Susan asked, and I decided to accompany her and take Tyra to the Becky Hart Centered Riding clinic, which was being held over the weekend in Fort Collins, Colorado. I could have taken Raudi or Hrimmi, but after considerable agonizing, I decided to take Tyra for no other reason other than that this would be a good educational experience for her. Sure, it would also be a good educational experience for the other two, so in the end this was just an arbitrary decision.
Today was the day in which Tyra and I were to do the pre-requisite road trip. This morning was an instance, not of hurry up and wait, but hurry up and hurry up. Pete and I were packing up in a very relaxed fashion when Corky appeared and asked Pete if he wanted to spend the day at the Cow Creek Camp. Coincidently, this was the place where we camped on our first pack trip – I then called it Private Cabin Camping area. I was indeed envious because it was my favorite campsite and I wanted to go back there. I’d told everyone that I envisioned spending time there as a writer in residence.
Tyra loaded into Susan’s trailer, no problem. She saw the hay bag hanging up by the window and hopped right in. Huck looked down at her and she looked up at him. Large and small, they were quite the contrast.
Many trailers were damaged by the hail
The ride over the nearby Snowy Range was quite breath taking. We had considered doing it on horseback, but we were right in dismissing this option. It was still snow covered and would have been impassable on the trails.
I continued to take in the view as we drove, the tall mountains giving way to rolling hills, giving way to the residential area known as Fort Collins. There was considerable more traffic and roads here, which complicated the given farm directives. Susan called up an app on her cellphone, and I thought, “Yes, we are back in civilization.”
We turned off the roadway and drove up a long fence-lined driveway, and entered the farm grounds proper. There were, I noticed, several large houses surrounding the well-kept barn and arena. It then occurred to me, as is often the case, the land surrounding the farm was privately owned, and most likely inaccessible to trail riders. No matter, this was a dressage barn; meaning the horses at this place most likely spent their work day indoors, in the arena.
The clinic organizers had not given much, if any thought to where we’d put our horses; so directives were a few minutes in coming. The owner of the facility, an older, gray haired woman named Anna finally introduced herself and showed us our options. I immediately chose to put Tyra in a corner panel pen, so that she’d have just one horsey neighbor. Also, she’d get to interact with the horse people going up and down the driveway.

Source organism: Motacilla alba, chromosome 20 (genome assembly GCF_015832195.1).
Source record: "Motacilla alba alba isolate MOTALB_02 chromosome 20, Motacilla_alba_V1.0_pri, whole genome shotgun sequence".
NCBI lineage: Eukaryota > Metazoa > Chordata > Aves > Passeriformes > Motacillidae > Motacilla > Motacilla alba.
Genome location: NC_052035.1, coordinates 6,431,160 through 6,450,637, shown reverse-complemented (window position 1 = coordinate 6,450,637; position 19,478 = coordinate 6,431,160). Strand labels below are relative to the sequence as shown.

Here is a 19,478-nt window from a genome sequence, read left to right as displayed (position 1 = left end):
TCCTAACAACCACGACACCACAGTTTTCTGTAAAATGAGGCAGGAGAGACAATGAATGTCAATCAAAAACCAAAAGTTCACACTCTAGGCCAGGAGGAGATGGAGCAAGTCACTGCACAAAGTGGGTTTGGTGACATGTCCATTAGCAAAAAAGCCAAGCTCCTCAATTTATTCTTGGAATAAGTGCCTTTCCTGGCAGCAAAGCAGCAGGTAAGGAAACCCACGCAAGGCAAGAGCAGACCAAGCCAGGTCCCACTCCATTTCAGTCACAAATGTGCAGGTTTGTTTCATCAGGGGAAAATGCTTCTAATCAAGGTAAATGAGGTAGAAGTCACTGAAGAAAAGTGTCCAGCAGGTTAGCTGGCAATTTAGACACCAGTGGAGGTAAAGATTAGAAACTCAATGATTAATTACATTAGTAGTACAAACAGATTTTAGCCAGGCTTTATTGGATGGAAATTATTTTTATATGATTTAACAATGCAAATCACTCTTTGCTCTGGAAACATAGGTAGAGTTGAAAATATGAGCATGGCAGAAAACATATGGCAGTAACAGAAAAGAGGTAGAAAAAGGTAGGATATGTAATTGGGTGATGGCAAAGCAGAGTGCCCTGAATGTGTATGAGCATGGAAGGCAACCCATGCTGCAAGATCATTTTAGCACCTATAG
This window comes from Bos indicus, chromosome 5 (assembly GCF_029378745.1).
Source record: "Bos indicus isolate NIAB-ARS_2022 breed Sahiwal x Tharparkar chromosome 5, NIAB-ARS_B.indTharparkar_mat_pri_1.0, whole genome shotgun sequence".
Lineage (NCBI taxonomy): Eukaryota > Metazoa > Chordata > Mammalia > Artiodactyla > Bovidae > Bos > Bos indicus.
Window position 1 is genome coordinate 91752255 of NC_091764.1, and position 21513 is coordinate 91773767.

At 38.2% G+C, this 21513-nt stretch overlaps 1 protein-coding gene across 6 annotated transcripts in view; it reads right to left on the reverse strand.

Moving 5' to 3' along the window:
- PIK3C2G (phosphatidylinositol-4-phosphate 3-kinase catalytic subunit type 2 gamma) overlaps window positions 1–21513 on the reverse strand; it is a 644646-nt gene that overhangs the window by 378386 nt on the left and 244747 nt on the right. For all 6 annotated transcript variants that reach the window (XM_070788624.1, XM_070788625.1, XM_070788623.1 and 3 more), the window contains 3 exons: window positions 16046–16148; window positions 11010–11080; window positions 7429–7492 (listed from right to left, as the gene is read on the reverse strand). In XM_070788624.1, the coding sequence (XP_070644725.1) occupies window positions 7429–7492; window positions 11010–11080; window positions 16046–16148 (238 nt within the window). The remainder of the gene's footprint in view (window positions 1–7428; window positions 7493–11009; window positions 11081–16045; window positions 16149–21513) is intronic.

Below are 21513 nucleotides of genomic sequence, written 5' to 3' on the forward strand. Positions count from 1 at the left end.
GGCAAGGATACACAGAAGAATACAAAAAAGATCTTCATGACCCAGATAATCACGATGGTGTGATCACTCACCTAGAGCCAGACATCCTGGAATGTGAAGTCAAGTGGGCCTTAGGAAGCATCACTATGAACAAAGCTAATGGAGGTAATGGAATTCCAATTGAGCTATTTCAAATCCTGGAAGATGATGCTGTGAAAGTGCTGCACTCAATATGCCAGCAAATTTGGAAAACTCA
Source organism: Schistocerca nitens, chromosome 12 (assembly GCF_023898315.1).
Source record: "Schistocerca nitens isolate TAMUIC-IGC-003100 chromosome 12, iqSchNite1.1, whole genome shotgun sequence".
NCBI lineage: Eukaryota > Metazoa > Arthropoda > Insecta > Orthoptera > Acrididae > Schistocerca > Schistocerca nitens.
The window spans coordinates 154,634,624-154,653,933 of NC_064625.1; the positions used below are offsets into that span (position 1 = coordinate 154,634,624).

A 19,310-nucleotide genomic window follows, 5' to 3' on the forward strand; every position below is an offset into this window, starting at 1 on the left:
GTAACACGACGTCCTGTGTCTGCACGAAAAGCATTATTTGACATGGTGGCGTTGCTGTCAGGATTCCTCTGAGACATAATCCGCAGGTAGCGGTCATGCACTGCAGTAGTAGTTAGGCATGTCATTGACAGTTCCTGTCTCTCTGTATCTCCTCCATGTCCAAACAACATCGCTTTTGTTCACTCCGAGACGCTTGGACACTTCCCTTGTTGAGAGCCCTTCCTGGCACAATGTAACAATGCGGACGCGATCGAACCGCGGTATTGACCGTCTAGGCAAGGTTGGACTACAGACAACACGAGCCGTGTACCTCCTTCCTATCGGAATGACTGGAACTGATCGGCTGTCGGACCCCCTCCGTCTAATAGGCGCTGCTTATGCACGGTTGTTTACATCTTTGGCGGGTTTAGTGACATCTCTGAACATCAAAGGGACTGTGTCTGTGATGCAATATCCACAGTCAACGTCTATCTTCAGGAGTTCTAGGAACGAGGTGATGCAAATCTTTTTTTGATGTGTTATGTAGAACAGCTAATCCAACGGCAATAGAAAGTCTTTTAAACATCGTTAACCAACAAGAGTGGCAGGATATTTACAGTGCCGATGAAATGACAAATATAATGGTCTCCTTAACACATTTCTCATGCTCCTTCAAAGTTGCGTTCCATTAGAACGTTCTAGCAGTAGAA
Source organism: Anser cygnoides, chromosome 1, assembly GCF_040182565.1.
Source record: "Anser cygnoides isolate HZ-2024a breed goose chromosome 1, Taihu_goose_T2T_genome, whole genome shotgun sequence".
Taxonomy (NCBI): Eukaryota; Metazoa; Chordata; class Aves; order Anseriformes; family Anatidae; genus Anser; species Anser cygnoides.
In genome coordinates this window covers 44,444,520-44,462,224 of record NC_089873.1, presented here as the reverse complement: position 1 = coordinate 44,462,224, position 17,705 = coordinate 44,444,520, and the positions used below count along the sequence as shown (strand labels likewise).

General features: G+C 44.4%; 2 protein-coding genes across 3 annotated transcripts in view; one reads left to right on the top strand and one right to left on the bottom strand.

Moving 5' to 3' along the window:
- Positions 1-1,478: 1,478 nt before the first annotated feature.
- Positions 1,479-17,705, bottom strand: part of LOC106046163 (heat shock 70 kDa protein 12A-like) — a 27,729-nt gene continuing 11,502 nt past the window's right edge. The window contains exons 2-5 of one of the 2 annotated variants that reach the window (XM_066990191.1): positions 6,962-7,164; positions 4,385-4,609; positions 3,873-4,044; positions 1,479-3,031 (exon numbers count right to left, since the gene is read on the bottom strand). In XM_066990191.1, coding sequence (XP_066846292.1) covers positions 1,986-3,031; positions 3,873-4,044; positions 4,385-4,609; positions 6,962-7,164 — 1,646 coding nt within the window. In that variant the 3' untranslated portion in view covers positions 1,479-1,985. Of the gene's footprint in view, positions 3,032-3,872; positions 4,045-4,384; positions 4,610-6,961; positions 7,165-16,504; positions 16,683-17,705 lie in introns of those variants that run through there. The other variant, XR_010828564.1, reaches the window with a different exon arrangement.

I unloaded her and got her in this pen before discussing options with Susan. Susan then had to figure out where to put Huck. I gave her an assist, by locating Anna and telling her that Susan thought that the one available option, a small enclosure, was not suitable. Anna said that the pen gate could be opened, so problem solved.
I got Tyra situated and then attended Happy Hour, which took place in the dressage arena. The entire evening I felt out of place – the endurance riders all seemed to know one another and weren’t that interested in talking with me. And they were less interested in talking with me when they caught sight of Tyra, who in their minds was (as one person noted) “A cute pony. Well suited for grandkids.” Grr, grr, grr.
Becky Hart, the clinician, gave a brief presentation after dinner. She was gray haired, had (as all the older female centered riding instructors do) excellent posture and a very forthright manner. She passed out handouts on the basics of Centered Riding and remarked that she’d forgotten her demonstration skeleton.
She wrote down the Centered Riding basics on a white board and then did exercises related to each. I was impressed with how she both simplified things and made the lesson short. Perhaps a good thing because the sky was bruise yellow in color by the time she finished. Quite clearly, we were in for one hell of a storm. I did my evening chores quickly, and when it started to sprinkle, I retreated to Susan’s live in trailer. The other clinic attendees did the same.
I had considered pitching my tent, but seeing as there was no place to clandestine camp, I took Susan up on her offer, which was to spend the night in her live in. Within minutes, the sky opened up. It was a terrible storm, one with all the fixings. Rain turned to sleet, which turned to hail. The thunder was deafening, the lightening near blinding. The hail pummeled the roof and the water came rushing into Susan’s trailer. Susan was, at the time, in her upper bunk. The water came in through a hail damaged upper vent, and she covered herself up with her riding skirt. When the storm abated some, I ran outside, opened the trailer storage area, and pulled forth my rain sheet, which I gave her to use.
Poor Tyra, this was all I could think. Her enclosure had a small stall overhanging. All I could think was that I hoped that she had enough sense to stand underneath it. When, finally, the storm passed, I ventured outside and ran over to her. Much to my amazement, she was nibbling at the hay in her hay bag. She was, I decided, a very brave horse, for sure.
Next: 184. 7/6/19 At the End of a Long Day